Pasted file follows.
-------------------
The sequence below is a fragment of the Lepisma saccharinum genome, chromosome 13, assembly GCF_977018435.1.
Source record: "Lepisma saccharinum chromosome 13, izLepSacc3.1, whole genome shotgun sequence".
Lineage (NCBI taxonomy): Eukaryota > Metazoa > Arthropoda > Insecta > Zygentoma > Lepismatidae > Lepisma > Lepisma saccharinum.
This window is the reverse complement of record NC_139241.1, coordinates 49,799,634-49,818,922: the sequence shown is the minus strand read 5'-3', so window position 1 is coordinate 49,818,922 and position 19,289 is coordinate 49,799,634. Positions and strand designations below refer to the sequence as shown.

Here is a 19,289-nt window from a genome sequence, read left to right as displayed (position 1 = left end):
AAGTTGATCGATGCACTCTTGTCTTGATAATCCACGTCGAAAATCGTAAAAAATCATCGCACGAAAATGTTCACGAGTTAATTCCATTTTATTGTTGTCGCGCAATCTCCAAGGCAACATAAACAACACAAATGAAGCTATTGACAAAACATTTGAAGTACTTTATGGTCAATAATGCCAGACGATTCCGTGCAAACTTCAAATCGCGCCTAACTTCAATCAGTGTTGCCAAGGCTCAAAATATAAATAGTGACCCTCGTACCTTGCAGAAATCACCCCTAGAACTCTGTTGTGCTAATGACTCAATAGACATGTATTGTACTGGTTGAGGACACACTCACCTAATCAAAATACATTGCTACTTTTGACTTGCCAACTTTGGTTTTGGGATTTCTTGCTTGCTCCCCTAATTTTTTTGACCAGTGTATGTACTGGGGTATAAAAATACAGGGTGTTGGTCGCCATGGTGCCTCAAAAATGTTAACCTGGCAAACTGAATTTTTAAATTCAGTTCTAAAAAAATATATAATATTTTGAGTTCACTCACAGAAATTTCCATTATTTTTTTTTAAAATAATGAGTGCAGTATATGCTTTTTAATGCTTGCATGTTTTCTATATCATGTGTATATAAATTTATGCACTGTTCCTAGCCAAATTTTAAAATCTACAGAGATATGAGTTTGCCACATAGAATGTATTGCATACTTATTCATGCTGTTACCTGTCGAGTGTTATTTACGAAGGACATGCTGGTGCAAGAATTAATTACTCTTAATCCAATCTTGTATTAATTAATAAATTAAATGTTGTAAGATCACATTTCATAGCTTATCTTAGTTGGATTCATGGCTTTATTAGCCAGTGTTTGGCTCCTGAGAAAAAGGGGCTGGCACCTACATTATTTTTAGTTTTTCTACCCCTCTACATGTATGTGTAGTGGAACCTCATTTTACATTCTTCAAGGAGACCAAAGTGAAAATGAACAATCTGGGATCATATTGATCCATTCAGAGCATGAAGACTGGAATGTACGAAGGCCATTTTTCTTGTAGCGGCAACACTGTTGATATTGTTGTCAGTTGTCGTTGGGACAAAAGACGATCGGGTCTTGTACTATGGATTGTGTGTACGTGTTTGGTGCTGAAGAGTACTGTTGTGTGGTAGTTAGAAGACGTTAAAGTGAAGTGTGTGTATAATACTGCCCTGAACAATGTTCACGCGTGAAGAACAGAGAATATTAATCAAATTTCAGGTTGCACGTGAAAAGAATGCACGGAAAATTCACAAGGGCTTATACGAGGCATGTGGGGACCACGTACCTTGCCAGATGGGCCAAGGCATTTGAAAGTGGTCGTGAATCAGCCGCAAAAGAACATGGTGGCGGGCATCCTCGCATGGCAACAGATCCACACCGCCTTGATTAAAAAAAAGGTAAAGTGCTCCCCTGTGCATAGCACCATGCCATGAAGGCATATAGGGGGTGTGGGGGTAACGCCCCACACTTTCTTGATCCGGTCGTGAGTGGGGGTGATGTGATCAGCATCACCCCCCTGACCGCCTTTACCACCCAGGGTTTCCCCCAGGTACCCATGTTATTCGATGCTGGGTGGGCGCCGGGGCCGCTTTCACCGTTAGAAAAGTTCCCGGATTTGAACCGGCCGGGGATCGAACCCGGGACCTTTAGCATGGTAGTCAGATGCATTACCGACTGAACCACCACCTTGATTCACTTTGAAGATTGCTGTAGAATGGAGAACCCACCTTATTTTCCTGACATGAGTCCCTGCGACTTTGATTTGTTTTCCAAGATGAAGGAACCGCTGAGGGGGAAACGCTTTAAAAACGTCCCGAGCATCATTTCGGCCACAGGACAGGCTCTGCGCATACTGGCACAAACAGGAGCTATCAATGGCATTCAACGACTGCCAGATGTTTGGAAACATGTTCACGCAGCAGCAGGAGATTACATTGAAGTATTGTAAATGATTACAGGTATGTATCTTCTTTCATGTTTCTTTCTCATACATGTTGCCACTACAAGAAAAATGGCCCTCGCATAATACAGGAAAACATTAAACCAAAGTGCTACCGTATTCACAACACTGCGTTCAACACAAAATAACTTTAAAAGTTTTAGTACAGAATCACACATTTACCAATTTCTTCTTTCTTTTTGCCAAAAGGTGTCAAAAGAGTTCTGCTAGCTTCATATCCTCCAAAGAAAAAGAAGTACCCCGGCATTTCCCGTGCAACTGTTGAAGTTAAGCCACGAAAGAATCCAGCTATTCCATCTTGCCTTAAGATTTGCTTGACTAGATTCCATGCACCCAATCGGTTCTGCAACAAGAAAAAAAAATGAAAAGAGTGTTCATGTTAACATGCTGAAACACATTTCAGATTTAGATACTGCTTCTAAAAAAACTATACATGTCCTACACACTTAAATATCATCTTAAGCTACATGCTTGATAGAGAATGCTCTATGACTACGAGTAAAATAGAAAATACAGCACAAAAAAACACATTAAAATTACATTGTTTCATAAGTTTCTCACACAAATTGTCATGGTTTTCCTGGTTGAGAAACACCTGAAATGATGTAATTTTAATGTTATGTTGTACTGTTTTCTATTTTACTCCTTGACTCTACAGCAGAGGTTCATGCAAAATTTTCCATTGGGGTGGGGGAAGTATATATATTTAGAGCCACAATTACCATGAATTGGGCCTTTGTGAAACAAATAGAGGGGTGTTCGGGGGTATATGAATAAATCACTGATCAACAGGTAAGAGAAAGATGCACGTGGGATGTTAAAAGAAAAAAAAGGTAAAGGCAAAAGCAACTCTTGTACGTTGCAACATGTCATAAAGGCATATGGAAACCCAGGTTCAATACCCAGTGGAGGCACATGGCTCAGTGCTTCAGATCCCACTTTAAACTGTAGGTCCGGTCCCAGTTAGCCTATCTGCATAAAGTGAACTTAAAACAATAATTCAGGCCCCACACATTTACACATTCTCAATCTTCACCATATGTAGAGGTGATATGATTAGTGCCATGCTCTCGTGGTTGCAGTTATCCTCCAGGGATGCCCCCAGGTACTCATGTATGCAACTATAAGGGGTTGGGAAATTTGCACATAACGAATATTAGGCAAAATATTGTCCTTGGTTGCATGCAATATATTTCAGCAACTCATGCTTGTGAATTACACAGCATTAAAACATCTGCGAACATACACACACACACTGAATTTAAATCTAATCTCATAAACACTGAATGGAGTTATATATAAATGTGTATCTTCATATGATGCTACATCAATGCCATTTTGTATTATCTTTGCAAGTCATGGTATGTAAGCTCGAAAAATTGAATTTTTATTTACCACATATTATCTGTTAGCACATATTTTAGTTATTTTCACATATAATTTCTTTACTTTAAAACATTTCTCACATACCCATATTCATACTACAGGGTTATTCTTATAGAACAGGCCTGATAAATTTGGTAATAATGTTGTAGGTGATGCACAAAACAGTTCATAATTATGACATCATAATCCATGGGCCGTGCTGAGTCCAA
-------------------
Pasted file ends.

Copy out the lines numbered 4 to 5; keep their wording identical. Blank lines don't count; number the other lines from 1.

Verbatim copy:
This window is the reverse complement of record NC_139241.1, coordinates 49,799,634-49,818,922: the sequence shown is the minus strand read 5'-3', so window position 1 is coordinate 49,818,922 and position 19,289 is coordinate 49,799,634. Positions and strand designations below refer to the sequence as shown.

Here is a 19,289-nt window from a genome sequence, read left to right as displayed (position 1 = left end):